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What Kind of Support Do Syrians Want?
September 25, 2015 @ 5:00 pm - 6:30 pmFree
The picture in Syria today looks increasingly gloomy, especially for those watching from afar. What was widely recognized as an uprising for shared humanitarian values, is no longer seen as such. As the situation became intractably complicated, faulty generalizations and simplifications emerged, and the gloomy picture was, consequently, obscured. Nonetheless, many Syrians still believe in the revolution and ask for support from their counterparts around the world.
How would we define the situation in Syria today? Are there still any revolutionary characteristics in the middle of the ongoing war and all regional and international interventions? Did the revolution manage to change something in the society? Can we talk about positive change when we are faced with the destruction we see in Syria today on all levels? What kind of support do Syrians living inside Syria, in refugee camps and in exile, want?
Mohammad Al Attar (Damascus, 1980) is a Syrian playwright and dramaturge. His theatrical works like: ‘Withdrawal’ , ‘Samah’ , ‘Online’, ‘Could You Please Look into the Camera?’, ‘A Chance Encounter’, and ‘Antigone of Syria’ , have been performed in Damascus, London, New York, Seoul, Berlin, Brussels, Edinburgh, Tunisia, Athens, Beirut, and elsewhere. He has written for numerous magazines and newspapers, with a special focus recently on the Syrian Revolution.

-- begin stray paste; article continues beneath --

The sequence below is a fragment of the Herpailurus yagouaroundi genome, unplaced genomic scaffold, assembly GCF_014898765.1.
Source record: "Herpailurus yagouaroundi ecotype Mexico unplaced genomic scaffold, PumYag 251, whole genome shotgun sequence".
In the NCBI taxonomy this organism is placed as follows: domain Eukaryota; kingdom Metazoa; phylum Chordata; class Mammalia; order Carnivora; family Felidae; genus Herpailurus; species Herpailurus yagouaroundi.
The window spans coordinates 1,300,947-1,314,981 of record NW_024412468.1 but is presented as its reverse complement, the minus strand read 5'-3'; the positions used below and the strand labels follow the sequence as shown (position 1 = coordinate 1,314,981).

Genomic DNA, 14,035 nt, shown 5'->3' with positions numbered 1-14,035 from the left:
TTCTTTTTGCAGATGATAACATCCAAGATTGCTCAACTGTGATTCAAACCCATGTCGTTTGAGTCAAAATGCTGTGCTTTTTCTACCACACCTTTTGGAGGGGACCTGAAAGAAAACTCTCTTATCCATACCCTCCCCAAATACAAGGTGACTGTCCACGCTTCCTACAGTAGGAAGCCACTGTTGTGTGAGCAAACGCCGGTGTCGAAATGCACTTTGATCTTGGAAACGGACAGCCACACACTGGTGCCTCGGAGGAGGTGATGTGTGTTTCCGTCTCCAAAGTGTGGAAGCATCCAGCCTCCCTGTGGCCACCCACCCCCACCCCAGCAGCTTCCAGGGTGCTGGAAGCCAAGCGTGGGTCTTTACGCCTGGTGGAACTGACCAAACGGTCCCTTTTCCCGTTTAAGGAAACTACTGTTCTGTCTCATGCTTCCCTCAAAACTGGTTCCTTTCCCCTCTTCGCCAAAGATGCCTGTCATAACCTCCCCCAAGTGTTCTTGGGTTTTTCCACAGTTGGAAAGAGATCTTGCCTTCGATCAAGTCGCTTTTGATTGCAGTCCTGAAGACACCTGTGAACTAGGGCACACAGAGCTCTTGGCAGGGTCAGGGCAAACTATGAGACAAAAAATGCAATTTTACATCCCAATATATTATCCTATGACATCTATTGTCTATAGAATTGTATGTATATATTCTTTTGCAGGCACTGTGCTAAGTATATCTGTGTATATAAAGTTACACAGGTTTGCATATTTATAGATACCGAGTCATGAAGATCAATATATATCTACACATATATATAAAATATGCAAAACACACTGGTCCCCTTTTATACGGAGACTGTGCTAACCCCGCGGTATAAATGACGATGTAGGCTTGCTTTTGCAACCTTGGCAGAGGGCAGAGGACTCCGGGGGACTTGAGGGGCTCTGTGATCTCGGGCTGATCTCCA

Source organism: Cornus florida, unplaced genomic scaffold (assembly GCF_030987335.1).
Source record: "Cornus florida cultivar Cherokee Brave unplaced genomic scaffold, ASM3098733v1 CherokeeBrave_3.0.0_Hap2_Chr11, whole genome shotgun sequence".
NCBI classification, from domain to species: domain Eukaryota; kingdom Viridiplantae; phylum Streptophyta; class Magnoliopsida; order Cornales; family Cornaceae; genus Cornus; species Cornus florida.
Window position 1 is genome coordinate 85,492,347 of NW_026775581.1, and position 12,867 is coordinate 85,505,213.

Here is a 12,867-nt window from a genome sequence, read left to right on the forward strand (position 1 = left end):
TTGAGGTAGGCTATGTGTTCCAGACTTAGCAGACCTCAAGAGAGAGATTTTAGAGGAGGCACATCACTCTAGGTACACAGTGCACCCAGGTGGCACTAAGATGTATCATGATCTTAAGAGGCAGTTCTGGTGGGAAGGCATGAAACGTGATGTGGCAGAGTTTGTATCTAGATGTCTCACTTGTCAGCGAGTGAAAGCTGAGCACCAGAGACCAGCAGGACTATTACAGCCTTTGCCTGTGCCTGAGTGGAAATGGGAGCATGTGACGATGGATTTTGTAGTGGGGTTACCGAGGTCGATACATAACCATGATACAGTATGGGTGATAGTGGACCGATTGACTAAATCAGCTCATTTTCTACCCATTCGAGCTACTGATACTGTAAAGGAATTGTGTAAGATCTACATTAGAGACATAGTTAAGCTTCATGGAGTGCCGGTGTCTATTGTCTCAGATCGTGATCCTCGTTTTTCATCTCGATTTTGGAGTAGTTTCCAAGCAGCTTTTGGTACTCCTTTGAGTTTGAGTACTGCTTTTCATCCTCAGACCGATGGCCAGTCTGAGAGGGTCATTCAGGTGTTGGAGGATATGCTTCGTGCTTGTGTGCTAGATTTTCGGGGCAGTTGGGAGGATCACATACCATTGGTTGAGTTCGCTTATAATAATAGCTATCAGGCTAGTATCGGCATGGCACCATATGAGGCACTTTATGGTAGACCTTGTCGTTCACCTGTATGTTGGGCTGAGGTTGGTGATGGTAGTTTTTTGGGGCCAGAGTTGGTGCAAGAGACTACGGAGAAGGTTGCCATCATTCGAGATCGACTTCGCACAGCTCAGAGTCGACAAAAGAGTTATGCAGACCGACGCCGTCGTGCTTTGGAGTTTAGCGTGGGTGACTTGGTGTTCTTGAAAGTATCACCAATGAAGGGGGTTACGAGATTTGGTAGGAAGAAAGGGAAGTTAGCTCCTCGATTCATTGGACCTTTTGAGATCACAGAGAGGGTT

Rana Khalaf is independent researcher and consultant. She is also a research fellow with the Centre for Syrian Studies at the University of Saint Andrews. Her current research focuses on conflict, governance, civil-society, youth and the neoliberal peace; it geographically concentrates on the non-government controlled parts of Syria. The co-founder of two civil society movements, Rana has been heavily involved in grassroots work. This has supported her authorship of several key publications on Syria that seek to bridge the gap between academia and the world of civil society, activism and policy-making. For more information, visit her Academia Page.
Yassin al-Haj Saleh is one of Syria’s most prominent intellectuals and political dissidents. In 1980, while studying medicine in Aleppo University, he was arrested by Hafez al-Assad regime because of his political activism. He remained in prison for 16 years (1980–1996). He returned to medical school upon his release, graduated in 2000, but never practiced medicine, instead he turned to writing. Yassin al-Haj Saleh writes on political, social and cultural subjects relating to Syria and the Arab world. He has authored and edited five books about Syria. He is a co-founder of the Syrian online periodical “al-Jumhuriya” and the Syrian Cultural House in Istanbul “Hamisch”. He is a recipient of the Prince Claus Award for 2012.
The panel is moderated by Ziad Majed.